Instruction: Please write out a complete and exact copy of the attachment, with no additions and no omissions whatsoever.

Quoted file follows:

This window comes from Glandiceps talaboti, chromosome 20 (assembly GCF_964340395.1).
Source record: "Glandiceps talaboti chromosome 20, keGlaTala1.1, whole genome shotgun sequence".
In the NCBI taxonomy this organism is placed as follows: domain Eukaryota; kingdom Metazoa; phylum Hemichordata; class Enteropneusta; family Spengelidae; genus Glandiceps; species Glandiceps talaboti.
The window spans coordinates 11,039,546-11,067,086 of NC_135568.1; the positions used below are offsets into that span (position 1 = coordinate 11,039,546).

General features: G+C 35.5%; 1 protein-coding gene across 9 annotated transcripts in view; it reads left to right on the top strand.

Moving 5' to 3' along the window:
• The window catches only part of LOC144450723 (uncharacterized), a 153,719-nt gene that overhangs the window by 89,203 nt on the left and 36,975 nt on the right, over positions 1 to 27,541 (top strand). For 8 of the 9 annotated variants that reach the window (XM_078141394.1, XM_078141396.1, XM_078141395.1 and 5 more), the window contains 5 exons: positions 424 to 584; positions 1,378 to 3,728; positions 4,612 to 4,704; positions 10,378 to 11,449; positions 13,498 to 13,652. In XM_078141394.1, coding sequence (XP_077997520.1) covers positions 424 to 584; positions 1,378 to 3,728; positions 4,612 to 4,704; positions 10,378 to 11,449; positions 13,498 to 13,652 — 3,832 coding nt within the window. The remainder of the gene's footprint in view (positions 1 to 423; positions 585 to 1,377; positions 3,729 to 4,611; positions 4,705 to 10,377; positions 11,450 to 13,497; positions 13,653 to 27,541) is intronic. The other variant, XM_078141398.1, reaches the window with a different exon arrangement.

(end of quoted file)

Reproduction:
This window comes from Glandiceps talaboti, chromosome 20 (assembly GCF_964340395.1).
Source record: "Glandiceps talaboti chromosome 20, keGlaTala1.1, whole genome shotgun sequence".
In the NCBI taxonomy this organism is placed as follows: domain Eukaryota; kingdom Metazoa; phylum Hemichordata; class Enteropneusta; family Spengelidae; genus Glandiceps; species Glandiceps talaboti.
The window spans coordinates 11,039,546-11,067,086 of NC_135568.1; the positions used below are offsets into that span (position 1 = coordinate 11,039,546).

General features: G+C 35.5%; 1 protein-coding gene across 9 annotated transcripts in view; it reads left to right on the top strand.

Moving 5' to 3' along the window:
• The window catches only part of LOC144450723 (uncharacterized), a 153,719-nt gene that overhangs the window by 89,203 nt on the left and 36,975 nt on the right, over positions 1 to 27,541 (top strand). For 8 of the 9 annotated variants that reach the window (XM_078141394.1, XM_078141396.1, XM_078141395.1 and 5 more), the window contains 5 exons: positions 424 to 584; positions 1,378 to 3,728; positions 4,612 to 4,704; positions 10,378 to 11,449; positions 13,498 to 13,652. In XM_078141394.1, coding sequence (XP_077997520.1) covers positions 424 to 584; positions 1,378 to 3,728; positions 4,612 to 4,704; positions 10,378 to 11,449; positions 13,498 to 13,652 — 3,832 coding nt within the window. The remainder of the gene's footprint in view (positions 1 to 423; positions 585 to 1,377; positions 3,729 to 4,611; positions 4,705 to 10,377; positions 11,450 to 13,497; positions 13,653 to 27,541) is intronic. The other variant, XM_078141398.1, reaches the window with a different exon arrangement.